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■EAKS IN THE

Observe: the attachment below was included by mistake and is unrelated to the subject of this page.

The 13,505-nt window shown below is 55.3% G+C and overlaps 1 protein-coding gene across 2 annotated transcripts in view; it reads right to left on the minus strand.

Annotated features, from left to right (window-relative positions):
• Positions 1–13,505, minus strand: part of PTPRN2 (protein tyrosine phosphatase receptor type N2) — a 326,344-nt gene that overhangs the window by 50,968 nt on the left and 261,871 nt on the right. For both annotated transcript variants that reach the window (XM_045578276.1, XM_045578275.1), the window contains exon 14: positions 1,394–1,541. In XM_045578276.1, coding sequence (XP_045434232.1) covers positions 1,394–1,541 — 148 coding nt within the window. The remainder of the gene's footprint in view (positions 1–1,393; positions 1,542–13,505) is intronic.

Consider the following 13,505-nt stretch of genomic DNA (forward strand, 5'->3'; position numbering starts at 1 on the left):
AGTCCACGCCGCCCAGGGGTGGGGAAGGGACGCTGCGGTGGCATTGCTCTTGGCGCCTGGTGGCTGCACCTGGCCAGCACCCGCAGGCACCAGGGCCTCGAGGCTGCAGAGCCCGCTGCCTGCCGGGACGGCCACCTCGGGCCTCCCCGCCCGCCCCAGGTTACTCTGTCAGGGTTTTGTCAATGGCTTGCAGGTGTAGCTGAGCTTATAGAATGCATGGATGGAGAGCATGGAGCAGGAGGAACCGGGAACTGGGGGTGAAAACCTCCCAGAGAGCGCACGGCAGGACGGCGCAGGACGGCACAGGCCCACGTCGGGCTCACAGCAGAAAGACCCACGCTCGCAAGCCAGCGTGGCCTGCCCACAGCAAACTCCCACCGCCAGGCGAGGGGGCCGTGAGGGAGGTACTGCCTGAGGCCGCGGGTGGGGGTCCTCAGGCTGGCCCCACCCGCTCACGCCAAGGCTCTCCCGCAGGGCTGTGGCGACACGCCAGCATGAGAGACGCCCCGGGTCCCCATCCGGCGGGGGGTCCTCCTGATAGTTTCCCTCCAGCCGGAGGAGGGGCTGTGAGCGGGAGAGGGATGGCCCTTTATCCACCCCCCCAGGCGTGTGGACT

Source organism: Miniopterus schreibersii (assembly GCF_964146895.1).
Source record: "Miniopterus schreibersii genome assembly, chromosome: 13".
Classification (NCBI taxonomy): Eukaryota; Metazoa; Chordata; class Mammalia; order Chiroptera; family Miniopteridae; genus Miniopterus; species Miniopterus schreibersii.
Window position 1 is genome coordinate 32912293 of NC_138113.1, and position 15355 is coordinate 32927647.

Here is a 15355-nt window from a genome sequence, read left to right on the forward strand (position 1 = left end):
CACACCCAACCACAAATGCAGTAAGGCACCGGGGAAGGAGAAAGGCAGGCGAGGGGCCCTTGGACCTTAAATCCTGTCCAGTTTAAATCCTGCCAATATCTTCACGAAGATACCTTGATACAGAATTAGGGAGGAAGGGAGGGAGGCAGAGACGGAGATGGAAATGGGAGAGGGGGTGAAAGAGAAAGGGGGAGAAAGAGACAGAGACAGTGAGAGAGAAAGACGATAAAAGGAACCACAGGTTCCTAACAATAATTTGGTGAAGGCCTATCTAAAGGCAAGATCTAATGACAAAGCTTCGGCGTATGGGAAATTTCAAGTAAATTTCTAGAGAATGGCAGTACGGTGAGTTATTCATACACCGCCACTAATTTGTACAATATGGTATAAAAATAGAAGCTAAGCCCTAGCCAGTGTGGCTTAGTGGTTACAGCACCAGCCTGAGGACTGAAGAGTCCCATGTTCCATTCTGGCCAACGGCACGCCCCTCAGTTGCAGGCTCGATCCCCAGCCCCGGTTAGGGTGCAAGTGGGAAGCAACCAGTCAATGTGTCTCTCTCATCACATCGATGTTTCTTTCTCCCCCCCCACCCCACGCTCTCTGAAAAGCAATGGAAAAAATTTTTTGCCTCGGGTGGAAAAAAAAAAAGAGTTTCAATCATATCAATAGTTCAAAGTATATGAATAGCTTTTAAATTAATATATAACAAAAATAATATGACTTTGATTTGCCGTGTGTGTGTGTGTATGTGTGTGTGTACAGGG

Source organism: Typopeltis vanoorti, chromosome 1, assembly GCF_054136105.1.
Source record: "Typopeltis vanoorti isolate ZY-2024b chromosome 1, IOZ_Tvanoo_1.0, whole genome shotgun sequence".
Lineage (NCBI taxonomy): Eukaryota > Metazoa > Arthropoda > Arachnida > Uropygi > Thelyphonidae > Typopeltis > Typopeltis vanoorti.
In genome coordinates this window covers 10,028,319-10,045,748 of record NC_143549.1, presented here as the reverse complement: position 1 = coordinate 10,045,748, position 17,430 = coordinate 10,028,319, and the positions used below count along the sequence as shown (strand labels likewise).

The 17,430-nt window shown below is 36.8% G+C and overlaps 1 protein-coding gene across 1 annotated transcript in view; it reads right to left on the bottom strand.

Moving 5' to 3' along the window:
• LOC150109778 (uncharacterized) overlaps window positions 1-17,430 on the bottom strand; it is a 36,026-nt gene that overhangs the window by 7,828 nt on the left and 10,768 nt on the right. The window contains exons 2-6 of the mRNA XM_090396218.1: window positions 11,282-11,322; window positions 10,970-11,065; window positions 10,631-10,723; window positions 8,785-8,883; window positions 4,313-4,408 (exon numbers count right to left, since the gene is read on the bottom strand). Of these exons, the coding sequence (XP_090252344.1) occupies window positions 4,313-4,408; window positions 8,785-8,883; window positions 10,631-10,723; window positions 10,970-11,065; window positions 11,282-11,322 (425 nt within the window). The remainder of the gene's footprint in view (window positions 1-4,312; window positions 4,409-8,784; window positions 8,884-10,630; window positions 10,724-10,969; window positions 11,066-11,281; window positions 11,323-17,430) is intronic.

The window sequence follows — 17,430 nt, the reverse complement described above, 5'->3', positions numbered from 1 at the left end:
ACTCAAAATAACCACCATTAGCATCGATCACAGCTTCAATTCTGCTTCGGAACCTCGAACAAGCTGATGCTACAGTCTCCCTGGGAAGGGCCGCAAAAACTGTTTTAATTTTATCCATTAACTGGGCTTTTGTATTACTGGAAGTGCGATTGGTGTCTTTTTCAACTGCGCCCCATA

K GAME LAWS REQUIRED IN SOME OF the states. LOT FOR HUNTERS States Which Exact License Fees From Non-Resident Hunters—Hints on Common Accidents—Danger in Confounding Remedies for Sun stroke and Snakebite. Practical uniformity has at length been attained in certain features of the game laws of the states of the middle west and now the date of September 1 it tacitly recognized as being about tne. correct time to open the shooting season Even South Dakota which formerly threw down the bars at Aug. 20, now' establishes Sept. 1 as tin open ing day, and this is the date also* for North Dakota, Minnesota, Wisconsin, and Illinois. As to the game supply ot prairie chickens and quail, the reports are promising. It would not be correct to say that they are unusually promis ing, but more truthful to call them “usually promising.” Asa matter of fact we have this same old story e very year about the promising game crop in these states of the northwest, and every year the history is pretty much the same. There are plenty of birds up to a week or so before the opening of the season, and a week or so after there are no birds at all. The visiting shooter w'ho goes out into North Dako ta or Minnesota for a chicken shoot, usually finds that even though he ar rives on September 1, he has arrived just a little too late to find the birds. The local shooters have seen to it that the birds have pretty much all been eaten by the time opening day arrives. This early .-hooting seems to be one of the ancient prerogatives which the average western shooter ascribes to himself. This should be qualified with the statement that year by year the respect for the laws increases just as the numbers of our game birds de crease. After a while our western shooters will learn that they cannot have their cake and eat it. and then they may be a little better contented to eat a part of it "now and more of it little later on. . The question of a non-resident li : cense is one which nowadays cuts L considerable figure In the plans of the Bssident $lO to get a Wisconsin shoot ing license. If you go to North Dako ta it will cost you $25 to shoot prairie chickens. If you go into Minnesota you will have to pay a non-resident li cense to hunt provided you a, e a citizen of a state which requires a non-resident hunting license. That is to say, since Illinois exacts such non resident license from Minnesota shoot ers or others who go there to shoot, any man from Illinois must pay such license if he goes to Minnesota. Bad as this is, however, it is scarce ly a patch to the little statute which the wise men of South Dakota have put on their books for the benefit of tourist sportemen. Section 11 of the South Dakota law r says: “It shall be unlawful for any non-resident of the state of South Dakota to pursue, hunt, or kill any of the game animals named In this act except when accompanied by a qualified guide. A qualified guide is one that at the time is a deputy game warden of the county. Deputy game wardens are prohibited from act ing as guides for any person not pos sesssing a license permitting such per son to hunt.” This law is, without doubt based up on the similar sandbag measure of Wyoming, which requires a non-resi dent sportsman to take out a S4O li cense if he hunts for big game and then prohibits him from going out to hunt the aforesaid game unless he takes a licensed guide. It hardly need be said that this is protection entirely beyond the limits of desirable action. Of course if you go deer hunting in Wisconsin or Michigan you will ex pect to get shot once in a while. If you or a friend shjuld be caught by a stray bullet in the way, and not be killed by it, wash the bullet wound well, then take a clean rag and satu rate it with a weak solution of carbolic acid or alcohol. Put the rag over the wound and keep It wet. The antisep tic side of surgery Is w-orth all the rest. Do not try to dig the bullet out, for it may be, In gentlemen of a cer tain build, a couple of feet or so down to the bullet, and it is painful fishing for lead under such circumstances. A good preparation for a crude anti septic lotion Is carbolic acid one part in forty parts of water. Of course, if you go hunting you will get snake bitten every once in a while, and It Is well enough to know what to do in an emergency of that nature. Put a stout rubber band above the wound to stop the circulation of the blood, or twist a handkerchief above the wound by means of a tourni quet. Into th" wound itself dust free ly a quantity of permanganate of potash. Give whiskey enough to in toxicate and keep up smaller amounts of liquor for several days. Into this liquor put Sampson wood, one ounce to each pint of whiskey. Reflect that there Is no danger. If you are fright ened when bitten by a snake it is all over but the funeral. Don’t be scared. Your family will need you. Wet feet you will get as a matter of course, and in regard to wet feet au thorities differ. Some advise that one chang socks and shoes at once, where- COST OF FOOD NOW AND A YEAR AGO. VEGETABLES. _ t August, 1901. August, 1900. Potatoes si.is a bushel 40 cents a bushel. California potatoes $1.35 a bushel 60 cents a bushel. Sweet corn 65 cents a sack .25 cents a sack. | tas $1.50 a sack 26 cents a sack. Beets $1.60 a hundred 25 cents a hundred. Radishes $1.50 a hundred 25 cents a hundred. Canteloupes 75 cents a basket 35 cents a basket. String beans 52 a sack 25 cents a sack. Lettuce $2 a barrel 25 cents a barrel. Cabbage $8 a hundred .. $1 a hundred. C arrots $1.50 a hundred 25 cents a hundred. ® nlons sl-25 a sack 35 cents a sack. Tomatoes $2.50 a bushel 65 cents a bushel. Cucumbers 25 cents a dozen 4 cents a bushel. Cucumber pickles $1 a bushel 35 cents a bushel. Parsle y sl-65 a barrel 25 cents a barrel. MEATS. Beef ribs 551,., cents a pound 11A£ cents a pound. Bee} loin 16 cents a pound 12 cents a pound. Pork loins 9 cents a pound 6 cents a pound. Dressed chickens 15 cents a pound cents a pound. BUTTER, EGGS AND CHEESE. Batter 21 cents a pound 19 cents a pound. Brick cheese ll cents a pound 9 cents a pound. FRUITS. ■Apples $3 a barrel .$1 a barrel. P( aches 30 cents a basket 15 cents a basket. Blackberries $2 a crate 70 cents a crate. Grapes 35 cents a box 18 cents a box. Plums .. . .$1.65 a box 85 cents a box. Oranges $5 a box ...: $3.50 a box. Bans.as $1.35 a bunch $1 a bunch. Prunes 6 cents a round 2 cents a pound. 1 as others would counsel that one allow his wet clothing to dry upon him. Either way is good enough, for no one ever gets sick in camp. Wet feet are not so dangerous as cold feet, in camp or anywhere else. Naturally if you go fishing or shoot ing. you will be poisoned by poison ivy. Authorities in the sporting pa pers say that any infusion Of the bark or berries of boughs of the common spice bush is a soverign remedy (for poison ivy. The infusion should be taken internally and applied external ly. Witch hazel, If you can really get witch hazel and not the ineffectual dilution of it, is also good in case of ivy polsonig. Of course, if yob go fishing or shoot ing the mosquitoes will bite you a good deal. Learn to like this, for it is a good deal of bother to prevent it. Wear a pair of fingerless gauntlet gloves, and when the pests are bad tie a hand kerchief around the back of your neck. If you must have a dope, a simple for mula to remember is tar, sweet oil, and pennyroyal. If you burn Insect powder in your tent it will drive out insects. Camphor, or borolyptol or naphthalene will cure the poison of a mosquito bite quickly. THE MIKADO'S COURT. Characteristics of the Japanese Ruler and the Empress. The western world hears very little of the distant and somewhat secret court of the mikado. Yet it is interest ing in more than one respect, for the poetical charm of its traditions is giving place gradually before the advent of the spirit of the times. ’ T ’he mike do Mutsuhito is regarded as one of the cleverest and at the same time most modest rulers recorded in Japanese history. When he over threw the “Shogun” in 1868 and re stored 10 his own dynasty, he won at once the admiration and sympathy of his people by abolishing a despotic form of government in favor of a milder form. In his own country lie is known as hotel, but he is generally referred to abroad as the mikado, or the honorable gate. The mikado is of comparatively large stature, and his very majestic bearing is increased by the general’s uniform which he usually wears. In his daily walks he never passes beyond the limits of the imperial gardens except on the oc casion of the opening of parliament and at rare intervals for the purpose of attending military and civic festivals. Unlike his predecessors the mikado is very frequently to be seen driving in his carriage, and when he passes through the streets the Japanese history. When he overthrew the “Shogun” in 1868 and was r<=- disappear from the line of route or to turn their hacks tow’ard the!;’ ruler. It is curious to learn that this attitude betokened a form of the highest respect. Nowadays the people learn that the mikado is approaching only from the shouts of the police: “The mikado; beware!” But. as the Japanese are not entirely accustomed to the n w order of things, striking contrasts between the old sacred traditions and modern ideas are often to be seen. One day the mikado nearly lost his life through this conflict between the old and the newer aspect of life in Japan. The imperial cairiage had arrived at a railway crossing just as a train happened to be coming up. The man in charge of the crossing did not dare to lower the barrier before the mikado, and the engine driver could not bring his train to a standstill. However, the mikado escaped by a miracle. At home the mikado Is incessantly ;it work. He makes a point of being in formed of everything that happens both In Japan and in foreign countries. He Is very easy of access for all his subject?, especially for those of his people whom he has in trusted with missions abroad. On the other hand, he can grant only very short audiences to European diplomats. He speaks only Japa- nese, and in consequence all inter viev. s have to be in’erperted to him by dragomans: thus the conversation is laborious and has to be made as short as possible. The empress, whs belongs to one of the leading Japanese families, is honored and revered for her goodness and inexhaustible charity. Although her majesty speaks no foreign language, yet every foreigner who enters her presence is charmed by the marvelously expres sive play of her features. The empress is nearly 51 years of age, but she shows to this day that she is rightly entitled to her family name, “Haruko," the “spring.” Her majesty belongs to the few women who seem never to grow old, and who in the autumn of life possess the. charm of knowing how to preserve the smiling loveliness of their youth. She is a devoted friend of literature, and she is never so happy as when she can celebrate the three great festivals of the year, surrounded by the poets attached to the court. These festivals are those of the New A ear, the Church and the Chrysan themum. The empress is herself a poetess, and has entablished a pom petition for Japanese poets, and for the competition she fixes the subject. But, it is for her works of charity that the empress is the most renowned, and she is at the head of ail national efforts in this direction. The Rod Cross society claims a great deal of her time, and during the war with China she was very often to be seen attending to the wounded Japanese. —London Globe. ONE ORANGE TREE. From It Agricultural Department Established Orange Industry. There is an orange tree at the agricultural department which, tradi tion says, has produced revenue sufficient to meet all the expenses of that department for the last thirty years. Its history is interesting. About 1870 an American woman told Mr. Saunders, the expert on pomology for the department, that she had en joyed the most delicious oranges while in the vicinity of the city of Bahia, Brazil, and believed he would do well to procure some of the bud ded fruit as an experiment in this country. The secretary of agriculture re quested our consul at that point to send him twelve budded trees. They came in due time, and were in turn budded on small seedlingß for dis tribution. There is one great tree that survived, and, while they did not thrive in Florida, they did on the Pacific coast, and today the naval or Bahia orange, the father of that industry in California, owes its ex istence to the single tree now stand ing in the glass house in the agri cultural grounds. Of the crop of about 20,000 carloads for 1901 at least 15,000 of them were of the navel variety, while the revenue varies from $3,000,000 to $5,- 000,000 a year. The statement of this fact, a siufele tree having produced sufficient revenue to sustain the department for a period of thirty years, never fails to awe the tourist, and causes him to beg for a single leaf from the wonderful money tree.—Washington Star. Shod With American Shoes. The horses ridden by Lord Kitchen er’s flying cavalry to chase the elu sive General DeWet across the south African veldt are shod with shoes made in Pennsylvania, the contract for their construction having been made through the instrumentality of the commercial mueeums in Philadel phia. The German army has a swimming school for troops, where every one must learn to swim. The best swim mers are able to cross a stream of ; several hundred yards’ width, even when carrying their clothing, rifle and ammunition. SCANDIA Matters of Moment From the Far-off Northland STATUE TO DALGAS. Six thousand people of Aarhus and the surrounding couutry, together with many foreign guests, witnessed the unveiling of the statute of Kunoe Dalgas. His life’s work was the re deeming of the swamps of Jylland. The Jydske Hede Selskab, or Jylland’s Health Society, as it might be termed —Jylland being a province of Den mark—recognizing the value of the man and his labor was the promote; of this piece of enterprise. July 16 amid the waving of countless' banners and the singing of “Jylland Between Two Seas,” the veil fell. The presen tation speech was made by Attorney- General Nelleman. He reminded his auditors that the statue had been built by those whom the great man’s zeal had benefited. Here is his home city this work of art was to be given to posterityby a people who felt honored in honoring the strongest type of a patriot. In behalf of the city the statue was accepted by the mayor, Mr. Meyer Whereupon the cry went up, “Long live the memory of Dalgas!” Dalgas died April 16, 1894. DENMARK’S NEW MINISTRY. The people are supremo in Den mark, and the Leftists indorsed their men as the new ministry made its ap pearance. Just what effect this will have upon the condition of the couu try is of course difficult to state; suffice it to say the king on July 22 accepted the list with approval. It Is. Minister-in-chief, or premier, and foreign affairs, Professor Deuntzer. He was born in 1845, the son of a mason. He entered the war in 1864, became second lieutenant. At the age of 27 he was elected professor at Copenhagen university. He is di rector of several banking concerns and-a member of the board of control of the East Asiatic company. He has never been In politics before. Minister of justice and minister for Iceland, A. Alberti, born 1851, son of a farmer. Highest courts attorney and judiciary candidate. Elected in 1832 to the rigsdag. Minister religion and instruction, J. C. Christensen-Stadil, born 1856, farmer’s son. Educated at Orundtvig high school and Gedved seminary. Held several offices and helped organize the “right”—reform party In 1895. Minister of finance, C. ITage, bora 184S, son of a merchant; himself a merchant. In 1881. representative from Copenhagen’s seventh district to the storthing, Minister of agriculture. Ole Hansen, born 1855, a farmer. Educated at Hindholm high school and Tune agricultural school. He was a mem ber of local county board and later its chaimrn; also agricultural com missioner. Minister of public works. V. Hoerup, born 1841, son of a school teacher; 1867, a candidate for the law'. From 1873 to 1877, associate editor of Morgenbladet. In 1883 began the publication of Polittken. Noted as a public denouncer of Krieger and for-! mer ministers. Minister of marine, Johnke, born 1837, son of a carpenter. Became sea officer 1857, in 1899 raised to office of rear admiral. He is a sturdy advocate of floating fortresses. Minister of the interior, Enevoid Sorenson, born 1853, son of a Bea captain, a scholar and editor of Hold ing Folkeblad In 1872. A Things man and president of the Union of Danish “Left” Newspapers. Minister of war, Colonel V. H. O. Madsen, born 1844, son of an armorer. Became an officer in 1861, participated in the war of 1864. A brilliant mathematician and formerly teacher in the officers’ school. In 1889 be came chief of the artillery and in 1898 chief of the fort ordnance. The Knipp artillery concern has made him several tempting offers. TOURING IN NORWAY. . The tourist traffic in Norway Is larger this year than ever .before. The la 'gnst number of tourists select the Valders and Telemarkcn route. Ottadal’s route Is, perhaps, the next best, while the Gudbrandsdalen Jour ney is not forgotten. To Kongsbrug the way is becoming more difficult, and the reason is accounted for by the raising of hotel prices. Thp North Capo season is over, although the berths on the last Tromro steamer were all filled. There was no Spits bergen tour this year. Americans and Germans had the call this season, the Danes and Swedes taking their way to the Norwegian sanatoriums and spending their entire vacations thera Altogether, Norway is enjoying a prosperous summer. Business Is tak ing on a steady tone. Drammen Will ship 7.000 tons of wooden goods to England and Germany. Norway has an abundance of costly woods and wooden implements. S*>e Is shipping building stone and paving stone and increasing the facilities for utilizing the abundance of raw material that she possesses. THE BORDER COMMISSION. A Norwegian-Swedlsh-Rusaian border commission will assemble during this month at the so-called Prerigsros. a place where the three countries Join. All evidence, facts and figures regard ing the boundary at this place are to bo gathered and weighed, and a definite Use agreed upon. The Swed ish commissioner is Colonel Melandcr, of the general staff. The Norwegian commissioner has been selected in tne person of Captain Eriksen, of the gen eral staff. Gustavus Adolphus college, St. Peter, Minn., begins Us ♦hirty-ninth year of work Wednesday, Sept. 4. Entrance examinations will bs held the day before. H. P. Peterson is heralding with enthusiasm the preparations for the entertainment of the Norwegian- Danish Press association in West Superior, Wis., Sept. 13, 14 and 15. A hospital is to be built in Grand Fortes, under the direction of the board of directors of Grand Forks college, of which Rev. A. E. Lien is president, and Professor A. A. Kas berg manager. • Count Malta Leonstjerna-Granat. a representative of the Swedish govern ment. is located iu Kenosha, Wis. Ho. is studying Ante)Scan taming, American workmen and their methods. Augustana synod of the Swedish Lutheran church in America opens Augustana college and theological seminary. Rock Island, 111., for its forty-second annual session. Sept. 4. The theological department opens Sept. 25. The Scandinavian Sailors’ home in Brooklyn, N. Y., was visited by 49 Norwegians, !) Swedes, 3 Danes and 5 Finns during the month of July. One thousand eight hundred and ninety nine dollars and fifty cents was sent through that office to Scandinavia last, month. A. M. Howe, treasurer of Augsburg seminary, reports the following >e cclpts Rince June 1, 1901: For the building fund, $3,861.09; to the salary fund, $421.21. Professor Wilhelm Pec torsen is at present laboring in Ash land, Wis., Professor H. N. Hendrick son at West Superior and Duluth, and Professor H. A. Urseth in north ern Minnesota. Adolph Bydal, the Norwegian jour nalist in the district court at Brainerd. has sued the Independent Scandina vian Workmen of America. He states that Nov. 27, 1900, he was elected to the office of organizer; that !ie organized lodges at several places, and that on May 19, 1901. he was ousted from office without cause. He aks $5,000 damages. Dr. Fridtjof Nansen, who came j nearest the pole, is becoming Involved !in litigation in Chicago. Ho was in a I fair way to receive the fortune left by Mathias Blessing, a wealthy Scandinavian who died two years ago, the other heirs having waived their claims. However, petition was filed in the probate, court by Mrs. Martha C. Cunningham of Cliattonoogu, Tenn., who says she is a daughter of the deceased. She asks the court to delay the distribution of tho until she has had a hearing. Martin Ulvestad’s Norge i America has reached its seventh thousand. A pocket edition in flexible covers is Issued. The following are a few of tho facts set forth in tho book: The Norwegians and their descendants In tho United States number 1,300,000, in Canada 25,000. There are 4.H8 societies and 2,281 churches, also 34 schools, 177 teachers, 3.954 pupils in America. There are 116 Norwegian publishers of American papers. Nor wegians who have written books num ber 315. Politically 73 per cent, are republicans, 24 per cent, populists. 2 per cent, prohibitionists and 1 per cent, democrats. It is the compiler’s estimate that the democrats have be come populist to a large extent Minnesota leads in population, Wis consin, Illinois, North Dakota, lowa South Dakota follow In order. A valuable map accompanies the book, showing where the population actually is. Business and professional men teem to be most Interested In this work. FLASHES. Herman Bang, the Danish author, is dangerously ill. The worst is feared. “Why didn’t ho propose to wealthy Mias Antique ? "He objected to her past.” “Indeed 1” “Yes, there was too much of it.” A mission iu Congo. Africa :aat is under the suptrinteudency of A. E. Fredrickson, has enrolled 700 con verted heathens. Experiments are being made in Sweden to fire locomotives with peaL Several preparations of this fuel are being manufactured. Counting tourists and emigrants, 2,245 persons have departed from Trondhjem during the first six rao..ths of the year, against 2,217 last year. The king of Norway and Sweden will visit the fortress at Tonsfberg and, as the occasion is fitting, he ex pects to take the baths of Sandefjord. The oldest woman in Stockholm, Swedt n, is Beata Kristina Funck, 101 years of age. The oldest man is a printer, Axel Cedargren, 97 years of ag- The heat and drouth is /the moun tainous districts of the northern parts of Norway is becoming seribus this sen on. Several places are devising plans to replenish the supply of water. F rest tires are raging in Jenitland, Sv,\ len, ami are endangering life and ('• troving property to an tint dd ax ■t. Three thousand soldiers have been despatched to 1: i the fire fighters. The czar has wiped out of existence all Finnish military oranizations ex cept two regiments, the Guards and Dragoons. The Finnish array is to oe reorganized by 1903, and no Finn will be an officer unless he speaks the Russian tongue fluently. Stockholm’s Commune lias sent, a commission to other countries to visit the practical trade schools. They Foek information relating to organiza tion and utility. The commission is composed of the following members: Rector, V. Adler: engineer, C. A. Randstrom, and Dr. IT. E. Elmquist At present they are in Budapest. A newspaper in Copenhagen offered a prize of a hog to the family which could show the largest number of children. It. fell to n laborer and his wife, 56 and 52 years of age, re spectively. They have had twerty flve children, twenty-two of whom are alive, the eldest being .30 years of age and the youngest 2. Oyttorp gunpowder facta-", a short distance north of Nora, Sweden, ex ploded, wrecking seven buildings. Strange to state, only four persons out Of nine working in the fnetory were killed, while the others osenned with wounds. The explosion set fire to the for st in which the mill was loented. Christina Nilsson Is still cherished by the little girls. While journeying to Ronneby, Sweden, the trnin made a long slop at Tingsryd. The station was decorated as if for a festival, and a score of little girls, dressed in white and with waving flairs, greeted the countess. When the train departed, the girls showered the object of their adoration with (lowers. The Danish army is being supplied with new' uniforms. Three colors are being tried, gray, dark blue and dark gre'n. Metal and horn buttons are ! being used. The coat collar is fes | tooned with a large buckle. There are two breast pockets in the eor.t, hot. no shoulder straps of any kl id. The soi.Rer furnishes his own under clothing ns he chooses. The caps are higher nnri roomier, and have Iho rociment figures .’n dark prior. Tho Hagerup expedition reti rnert to Tromso, July 15, having wintered on Spitsbergen. The members report a severe winter, at times the mercury being frozen in the glass. The ex pedition remained two or threp weeks frepeyi |n tpp jpp but after the New Year moved to land. It was marlei richer by the enntnre of sixteen .pears, fifty foxes (of which eight were “blues’’l. one walrus and a ouantitv of eggs. TTngerun relates that nine vessels from the west const wintered in the Ice. In New Zealand, Not only is education free in New Zealand, but, where necessary, child ren are conveyed to ana from school gratuitously on the government rail ways. At 65, every n,an and woman who needs it, white or native, receives an old-age pension.